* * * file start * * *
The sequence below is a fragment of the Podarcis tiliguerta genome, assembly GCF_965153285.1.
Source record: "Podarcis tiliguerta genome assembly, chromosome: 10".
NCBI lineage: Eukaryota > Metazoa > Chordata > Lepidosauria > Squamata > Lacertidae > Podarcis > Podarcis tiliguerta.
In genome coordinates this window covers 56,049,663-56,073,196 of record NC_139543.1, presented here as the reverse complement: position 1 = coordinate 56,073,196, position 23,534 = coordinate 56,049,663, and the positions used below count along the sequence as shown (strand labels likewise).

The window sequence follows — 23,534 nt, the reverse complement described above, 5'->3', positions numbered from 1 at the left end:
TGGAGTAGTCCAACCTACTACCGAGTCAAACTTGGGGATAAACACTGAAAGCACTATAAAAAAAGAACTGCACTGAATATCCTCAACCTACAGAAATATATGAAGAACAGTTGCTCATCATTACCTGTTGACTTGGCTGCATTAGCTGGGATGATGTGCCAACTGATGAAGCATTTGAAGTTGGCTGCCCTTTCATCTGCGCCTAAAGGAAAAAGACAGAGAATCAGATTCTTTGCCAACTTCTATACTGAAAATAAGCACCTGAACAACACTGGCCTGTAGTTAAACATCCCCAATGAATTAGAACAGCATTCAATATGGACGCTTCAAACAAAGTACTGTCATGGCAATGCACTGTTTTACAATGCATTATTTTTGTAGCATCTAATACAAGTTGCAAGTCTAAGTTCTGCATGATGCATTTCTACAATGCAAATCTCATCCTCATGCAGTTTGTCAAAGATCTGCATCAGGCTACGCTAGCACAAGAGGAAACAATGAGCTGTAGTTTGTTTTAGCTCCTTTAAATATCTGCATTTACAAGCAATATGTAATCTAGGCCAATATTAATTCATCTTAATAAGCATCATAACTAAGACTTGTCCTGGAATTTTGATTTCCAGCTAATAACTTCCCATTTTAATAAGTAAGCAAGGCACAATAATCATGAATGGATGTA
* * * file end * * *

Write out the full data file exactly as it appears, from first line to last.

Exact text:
The sequence below is a fragment of the Podarcis tiliguerta genome, assembly GCF_965153285.1.
Source record: "Podarcis tiliguerta genome assembly, chromosome: 10".
NCBI lineage: Eukaryota > Metazoa > Chordata > Lepidosauria > Squamata > Lacertidae > Podarcis > Podarcis tiliguerta.
In genome coordinates this window covers 56,049,663-56,073,196 of record NC_139543.1, presented here as the reverse complement: position 1 = coordinate 56,073,196, position 23,534 = coordinate 56,049,663, and the positions used below count along the sequence as shown (strand labels likewise).

The window sequence follows — 23,534 nt, the reverse complement described above, 5'->3', positions numbered from 1 at the left end:
TGGAGTAGTCCAACCTACTACCGAGTCAAACTTGGGGATAAACACTGAAAGCACTATAAAAAAAGAACTGCACTGAATATCCTCAACCTACAGAAATATATGAAGAACAGTTGCTCATCATTACCTGTTGACTTGGCTGCATTAGCTGGGATGATGTGCCAACTGATGAAGCATTTGAAGTTGGCTGCCCTTTCATCTGCGCCTAAAGGAAAAAGACAGAGAATCAGATTCTTTGCCAACTTCTATACTGAAAATAAGCACCTGAACAACACTGGCCTGTAGTTAAACATCCCCAATGAATTAGAACAGCATTCAATATGGACGCTTCAAACAAAGTACTGTCATGGCAATGCACTGTTTTACAATGCATTATTTTTGTAGCATCTAATACAAGTTGCAAGTCTAAGTTCTGCATGATGCATTTCTACAATGCAAATCTCATCCTCATGCAGTTTGTCAAAGATCTGCATCAGGCTACGCTAGCACAAGAGGAAACAATGAGCTGTAGTTTGTTTTAGCTCCTTTAAATATCTGCATTTACAAGCAATATGTAATCTAGGCCAATATTAATTCATCTTAATAAGCATCATAACTAAGACTTGTCCTGGAATTTTGATTTCCAGCTAATAACTTCCCATTTTAATAAGTAAGCAAGGCACAATAATCATGAATGGATGTA